Deck Railing Codes

All decks higher than 30" above grade must have a guardrail. If you choose to install a guardrail on a deck lower than 30", the railing must still meet code requirements. Decks attached to single family detached homes are generally regulated under the rules of the International Residential Code (IRC). The IRC requires guardrails to be at least 36" in height, measured from the deck surface to the top of the rail. Note that some local jurisdiction or state require higher, such as 42" in California. Commercial decks attached to multi-family buildings, such as apartment buildings or businesses, are regulated under the International Building Code (IBC). The IBC requires 42" high guardrails. In either case, you are allowed to build taller guardrails as long as they conform to all other requirements stated in the code.

Deck Railing Codes
Deck Railing Codes

A variety of styles are allowed as long as the interior sections of the rail don’t possess any openings large enough to pass a 4” diameter sphere through. In the case of guardrails for stairs, there is an exception that allows up to a 6” diameter sphere through the triangle opening formed by the stair riser, stairtread and bottom rail. The guardrails must be strong enough to withstand a concentrated 200 lb. force anywhere along the top of the rail.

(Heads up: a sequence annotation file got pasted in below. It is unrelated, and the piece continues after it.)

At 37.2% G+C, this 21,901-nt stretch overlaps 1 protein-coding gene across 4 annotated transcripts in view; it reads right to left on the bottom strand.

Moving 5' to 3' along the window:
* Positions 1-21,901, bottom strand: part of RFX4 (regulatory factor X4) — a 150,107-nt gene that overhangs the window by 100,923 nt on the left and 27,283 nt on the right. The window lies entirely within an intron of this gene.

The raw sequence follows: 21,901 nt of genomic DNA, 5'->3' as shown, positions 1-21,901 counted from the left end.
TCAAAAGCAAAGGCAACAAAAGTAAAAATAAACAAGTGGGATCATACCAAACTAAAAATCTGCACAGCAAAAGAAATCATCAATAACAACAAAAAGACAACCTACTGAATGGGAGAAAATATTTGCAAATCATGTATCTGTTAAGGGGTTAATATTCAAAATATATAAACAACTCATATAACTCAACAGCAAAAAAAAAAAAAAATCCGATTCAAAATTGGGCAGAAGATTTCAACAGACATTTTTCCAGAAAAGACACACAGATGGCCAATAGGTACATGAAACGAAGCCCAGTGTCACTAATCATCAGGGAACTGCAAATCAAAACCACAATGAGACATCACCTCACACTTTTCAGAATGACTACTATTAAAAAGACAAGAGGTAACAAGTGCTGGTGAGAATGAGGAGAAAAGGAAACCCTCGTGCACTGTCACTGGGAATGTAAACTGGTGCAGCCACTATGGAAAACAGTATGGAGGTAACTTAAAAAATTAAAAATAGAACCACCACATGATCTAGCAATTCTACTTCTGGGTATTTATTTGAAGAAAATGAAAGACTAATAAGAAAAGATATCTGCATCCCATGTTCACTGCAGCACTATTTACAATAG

There is also a safety factor required by the code, so testing loads are higher for manufactured railing systems. To achieve this, you should check to make sure you meet the post spacing requirements for the type of posts you are using and how they are attached to the deck. The sweep space between the deck surface and the bottom rail must be less than 4".

Handrails are required for stairs in many applications and must meet standards as specified by R311.5.6.3 in the IRC code. The top edge of the handrail must be placed between 34” and 38” above the nosing of the stair treads. Handrail ends must be returned and terminated at rail posts. The handgrips must allow a minimum of 1-1/2” space between the handrail and the guardrail or wall. A variety of gripping shapes may be acceptable but must meet requirements for the gripping surface. Flat 2x4 and 2x6 handrails do not meet the requirements for graspable handrails. If you are using a circular cross section, then the handrail must have an outside diameter of between 1-1/4” and 2”.

Engineered railing systems must be tested and certified to meet IRC and IBC building codes. The tests include:

  • Infill Load Test: The strength of the balusters are tested so that a one-square foot area must resist 125 lbs. of force.
  • Uniform Load Test (for IBC applications): The top rail must be able to sustain 125 lbs./foot length of force applied horizontally or vertically.
  • Concentrated Load Test: The top rail must be capable of holding a point load of 500 lbs. of force applied to the mid span, on the side of a post and on top of a post.

A safety factor of 2.5 is included in the numbers listed above.